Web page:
“My how you’ve grown, how old are you now?”
He reached out, his rough fingers trailed down my cheek fondly.
“You know, you can visit us anytime you like, we’ve missed you. We’d like to see Sarah as she grows.”
He looked over to my Great Aunt Jess, who creaked back and forth in her rocking chair, blissfully in her own world, knitting what I assumed was something for Sarah.
“Sorry Uncle Jack, we live so far away, with all the travelling I do, I barely had time to visit mum before she died.”
“It’s okay, it’s just when you get old, you want to see more of your family. I am very happy to see you. Why don’t you sit down, you’re making the room look untidy.”
We sat on the couch opposite him. That distinctive smell of old wafted out of the fabric. A stale but familiar odour.
“So you want to know all about the rocking horse?”
“You loved that thing when you were a kid. You’d spend hours riding it, pretending to be a cowboy.”
Aunt Jess looked up from her knitting and said, “We’ve got to get those Indians Simon, that’s what you’d say.”
“Simon?” I said, and I remembered.
I’d pretend I was in the wild west, I had two six shooters in my pockets. I smiled at the memory.
“Your dad told you to pretend you were The Lone Ranger, with your horse Tonto. And even though you were only four, you’d correct him and say Tonto was the Lone Ranger’s friend, not the horse, and that your horse’s name was Simon.”
“Yeah, I remember that. Who was Simon?”
Jack’s gaze drifted, “Your mother’s twin brother.”
Slightly taken aback, I queried, “Mum never mentioned him?”
“I wouldn’t be surprised if she didn’t remember him at all.
“Back when they were born, this was a farm. Her Dad and I used to run the place. He did the fields and I tended the animals.”
His expression sobered as he began to recollect.
“What you probably don’t know is that cows scream. It’s a horrendous noise that can be heard for miles around, you never get used to it. I remember dreading those nights when the cows began to calve.
“For the cows to make milk, they need to produce offspring. And as soon as those little babies are born, we take them away.”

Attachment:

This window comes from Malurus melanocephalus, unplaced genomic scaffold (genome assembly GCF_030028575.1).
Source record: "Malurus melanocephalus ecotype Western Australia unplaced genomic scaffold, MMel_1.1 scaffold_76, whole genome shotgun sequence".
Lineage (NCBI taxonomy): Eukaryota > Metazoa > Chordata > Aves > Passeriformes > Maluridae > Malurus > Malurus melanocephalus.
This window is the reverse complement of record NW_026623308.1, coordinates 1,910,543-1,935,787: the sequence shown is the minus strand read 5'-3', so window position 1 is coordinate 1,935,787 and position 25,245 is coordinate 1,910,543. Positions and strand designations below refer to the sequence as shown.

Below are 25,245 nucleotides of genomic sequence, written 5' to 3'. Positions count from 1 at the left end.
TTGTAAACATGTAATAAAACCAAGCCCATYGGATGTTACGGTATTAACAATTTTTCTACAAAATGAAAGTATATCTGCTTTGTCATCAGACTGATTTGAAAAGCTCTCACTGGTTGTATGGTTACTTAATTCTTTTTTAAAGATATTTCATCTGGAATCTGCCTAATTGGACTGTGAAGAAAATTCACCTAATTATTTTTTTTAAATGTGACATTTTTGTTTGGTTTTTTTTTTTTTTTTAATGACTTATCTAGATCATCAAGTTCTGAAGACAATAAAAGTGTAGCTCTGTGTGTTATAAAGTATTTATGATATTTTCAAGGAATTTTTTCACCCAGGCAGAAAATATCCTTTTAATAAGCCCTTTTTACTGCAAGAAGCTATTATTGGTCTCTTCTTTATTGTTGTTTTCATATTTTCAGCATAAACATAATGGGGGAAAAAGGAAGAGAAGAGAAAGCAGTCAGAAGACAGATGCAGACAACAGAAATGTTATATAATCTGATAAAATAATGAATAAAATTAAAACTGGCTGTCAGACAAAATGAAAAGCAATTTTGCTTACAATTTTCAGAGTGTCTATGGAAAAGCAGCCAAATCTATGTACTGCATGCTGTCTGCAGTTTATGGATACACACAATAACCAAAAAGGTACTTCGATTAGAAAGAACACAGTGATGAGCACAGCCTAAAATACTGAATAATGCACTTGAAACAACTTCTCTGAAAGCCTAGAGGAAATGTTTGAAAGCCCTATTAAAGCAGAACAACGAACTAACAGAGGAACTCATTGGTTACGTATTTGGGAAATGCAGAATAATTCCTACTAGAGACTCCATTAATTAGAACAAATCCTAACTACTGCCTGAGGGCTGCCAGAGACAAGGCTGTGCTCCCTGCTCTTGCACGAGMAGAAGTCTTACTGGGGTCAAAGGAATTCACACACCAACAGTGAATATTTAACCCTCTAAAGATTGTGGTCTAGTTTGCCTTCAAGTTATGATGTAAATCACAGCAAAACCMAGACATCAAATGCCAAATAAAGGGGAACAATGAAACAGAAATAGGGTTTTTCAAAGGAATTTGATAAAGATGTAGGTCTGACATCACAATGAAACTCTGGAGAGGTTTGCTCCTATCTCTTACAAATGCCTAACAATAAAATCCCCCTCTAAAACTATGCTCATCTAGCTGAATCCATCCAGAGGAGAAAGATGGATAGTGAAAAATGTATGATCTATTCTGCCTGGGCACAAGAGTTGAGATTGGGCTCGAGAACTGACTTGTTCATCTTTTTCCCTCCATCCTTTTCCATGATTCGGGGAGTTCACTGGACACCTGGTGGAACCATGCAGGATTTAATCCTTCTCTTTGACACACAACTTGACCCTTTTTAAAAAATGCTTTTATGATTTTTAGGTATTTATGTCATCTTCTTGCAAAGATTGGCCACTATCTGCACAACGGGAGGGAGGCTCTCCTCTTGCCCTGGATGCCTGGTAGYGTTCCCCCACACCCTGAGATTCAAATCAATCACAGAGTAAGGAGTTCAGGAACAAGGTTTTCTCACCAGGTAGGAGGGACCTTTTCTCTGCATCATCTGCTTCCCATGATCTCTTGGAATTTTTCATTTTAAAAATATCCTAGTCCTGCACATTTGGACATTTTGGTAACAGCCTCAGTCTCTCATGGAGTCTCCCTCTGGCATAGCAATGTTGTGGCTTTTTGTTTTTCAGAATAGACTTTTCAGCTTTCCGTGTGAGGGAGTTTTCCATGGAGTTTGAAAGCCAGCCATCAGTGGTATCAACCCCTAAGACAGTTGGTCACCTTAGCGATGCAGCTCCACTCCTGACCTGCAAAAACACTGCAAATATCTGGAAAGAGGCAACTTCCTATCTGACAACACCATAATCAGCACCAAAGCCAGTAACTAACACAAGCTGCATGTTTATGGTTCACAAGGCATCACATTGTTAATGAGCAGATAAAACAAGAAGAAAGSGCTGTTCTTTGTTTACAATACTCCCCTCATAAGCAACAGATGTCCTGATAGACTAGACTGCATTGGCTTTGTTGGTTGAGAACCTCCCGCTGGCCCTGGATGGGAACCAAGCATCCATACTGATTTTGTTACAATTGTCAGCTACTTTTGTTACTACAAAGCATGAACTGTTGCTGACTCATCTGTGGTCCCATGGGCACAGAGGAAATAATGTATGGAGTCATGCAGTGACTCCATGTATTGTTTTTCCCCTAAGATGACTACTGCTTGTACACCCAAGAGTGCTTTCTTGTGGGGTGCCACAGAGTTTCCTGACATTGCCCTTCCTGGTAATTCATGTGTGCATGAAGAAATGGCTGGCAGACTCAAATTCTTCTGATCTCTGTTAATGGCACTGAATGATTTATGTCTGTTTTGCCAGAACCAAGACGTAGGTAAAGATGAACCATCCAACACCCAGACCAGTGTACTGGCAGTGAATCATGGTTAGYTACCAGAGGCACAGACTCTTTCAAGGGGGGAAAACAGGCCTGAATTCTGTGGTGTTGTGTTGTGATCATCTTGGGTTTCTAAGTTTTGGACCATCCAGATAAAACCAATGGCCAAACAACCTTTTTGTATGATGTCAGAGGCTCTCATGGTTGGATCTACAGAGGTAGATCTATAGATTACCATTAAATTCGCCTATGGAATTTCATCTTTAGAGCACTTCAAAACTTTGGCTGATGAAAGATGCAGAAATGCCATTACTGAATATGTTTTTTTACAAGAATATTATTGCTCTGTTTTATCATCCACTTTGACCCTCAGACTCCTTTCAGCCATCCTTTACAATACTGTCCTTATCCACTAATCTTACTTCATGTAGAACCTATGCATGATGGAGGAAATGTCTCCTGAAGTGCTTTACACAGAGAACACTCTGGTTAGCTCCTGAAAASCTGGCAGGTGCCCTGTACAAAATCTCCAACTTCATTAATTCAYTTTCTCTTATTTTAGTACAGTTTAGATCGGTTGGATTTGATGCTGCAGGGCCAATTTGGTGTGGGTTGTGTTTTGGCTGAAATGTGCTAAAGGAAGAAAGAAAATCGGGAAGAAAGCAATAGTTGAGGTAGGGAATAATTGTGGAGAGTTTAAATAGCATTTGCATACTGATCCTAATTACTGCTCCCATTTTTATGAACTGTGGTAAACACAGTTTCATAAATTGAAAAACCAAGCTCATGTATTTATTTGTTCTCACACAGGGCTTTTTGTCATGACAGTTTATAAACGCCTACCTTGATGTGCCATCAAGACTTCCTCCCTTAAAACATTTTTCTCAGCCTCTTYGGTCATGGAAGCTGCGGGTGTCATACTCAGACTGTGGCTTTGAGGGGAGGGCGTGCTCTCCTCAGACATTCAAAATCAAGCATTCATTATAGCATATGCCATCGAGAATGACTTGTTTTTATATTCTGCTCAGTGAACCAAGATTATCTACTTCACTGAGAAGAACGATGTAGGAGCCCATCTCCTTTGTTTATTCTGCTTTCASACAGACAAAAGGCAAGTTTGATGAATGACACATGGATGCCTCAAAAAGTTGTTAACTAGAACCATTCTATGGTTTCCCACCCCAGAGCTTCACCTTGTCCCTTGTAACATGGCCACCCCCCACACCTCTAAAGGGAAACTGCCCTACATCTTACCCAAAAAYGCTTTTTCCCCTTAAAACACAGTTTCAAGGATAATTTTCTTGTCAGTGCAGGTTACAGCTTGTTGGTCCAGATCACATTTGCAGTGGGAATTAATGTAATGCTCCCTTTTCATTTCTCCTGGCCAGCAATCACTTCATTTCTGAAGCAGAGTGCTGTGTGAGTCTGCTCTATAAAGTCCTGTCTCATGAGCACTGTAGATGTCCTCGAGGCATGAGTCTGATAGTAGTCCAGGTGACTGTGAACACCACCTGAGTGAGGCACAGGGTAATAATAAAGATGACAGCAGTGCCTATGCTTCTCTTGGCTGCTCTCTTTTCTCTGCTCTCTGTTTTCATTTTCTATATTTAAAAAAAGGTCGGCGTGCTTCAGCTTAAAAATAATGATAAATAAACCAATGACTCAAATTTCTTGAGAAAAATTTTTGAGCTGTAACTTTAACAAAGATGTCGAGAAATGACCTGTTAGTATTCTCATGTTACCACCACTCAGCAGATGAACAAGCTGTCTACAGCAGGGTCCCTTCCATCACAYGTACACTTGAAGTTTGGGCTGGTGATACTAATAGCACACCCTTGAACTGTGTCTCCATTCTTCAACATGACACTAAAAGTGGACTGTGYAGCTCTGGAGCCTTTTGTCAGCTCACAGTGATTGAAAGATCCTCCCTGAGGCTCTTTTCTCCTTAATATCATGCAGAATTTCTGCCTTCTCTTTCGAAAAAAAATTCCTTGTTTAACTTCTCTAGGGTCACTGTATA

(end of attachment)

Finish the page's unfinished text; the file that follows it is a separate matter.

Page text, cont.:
He saw the horrified look on Tilly’s face.
“The male calves, we sent them to slaughter the next day. As they couldn’t produce milk, they’d be sold as veal.
“The female ones we fed on their mother’s milk, but slowly transferred them over to a substitute. And those mothers, not knowing what happened to their newborns, they’d cry out in the night. They’d scream until they could only wheeze.
“Your mother couldn’t stand the sound of their pain. She’d be awake all night crying. Her brother would hear her sob, leave his room, get in bed with her, and hug her until she fell asleep. They became inseparable after that.”
“That’s horrible,” I blurted out without thinking.
“There is very little about farming animals that isn’t. They say there is more suffering in dairy than in meat, but tell that to a milk drinking vegetarian.
“Simon liked to play out in the fields, run down the tractor lines playing hide and seek, go fishing by the lake, or pick apples from the orchard. Your mother would humour him. But what she really liked was to spend time with the horses. She loved to groom them, she could do that all day. But her brother always found this boring, and it wouldn’t be long before he’d leave and she would cry again.
“Simon, caring beyond his years, put up with it. But one early spring day, bored, he pulled too hard on a thoroughbred tail and with one swift kick, he was taken from us. The doctor said he was gone before his head hit the hay.”
“I’m sorry to hear that.”
“Yeah, we all were. It was just so unexpected. He was buried over there,” he pointed out the window, “one of his favourite places.
“That’s where the orchard was, there are some apple trees left, as well as the tree he was buried next to. Your great granddad was a fine carpenter. He made an immaculate coffin for him out of one of Simon’s most favourite apple trees, the one he added the rope swing to, it made my heart ache.”
I got up and saw the overgrown trees that now marked the long since gone orchard and I wondered if he slept well.
“Your mother was different after that, it was as if part of her had died. They say that about twins don’t they, that they are connected. It was unfortunately only a couple of days away from the calving season. And when those cows started screaming, so did your mother.
“She went and slept in her mother and father’s bed, but they were no substitute for Simon. A couple of days into the season, they woke up and couldn’t find her. They roused me and we searched the house.
“It was still dark when we went outside and saw the light. It was only a dot in the distance, a small speck in the orchard. We ran, worried it was the start of a fire. But when we got there, we saw your mother sleeping soundly under her thick duvet, next to her brother’s grave. Her dying flashlight lay next to her. It was heartbreaking. When we woke her, it was as if she forgot he had died. The recognition showed in her eyes as they flicked between us and the grave.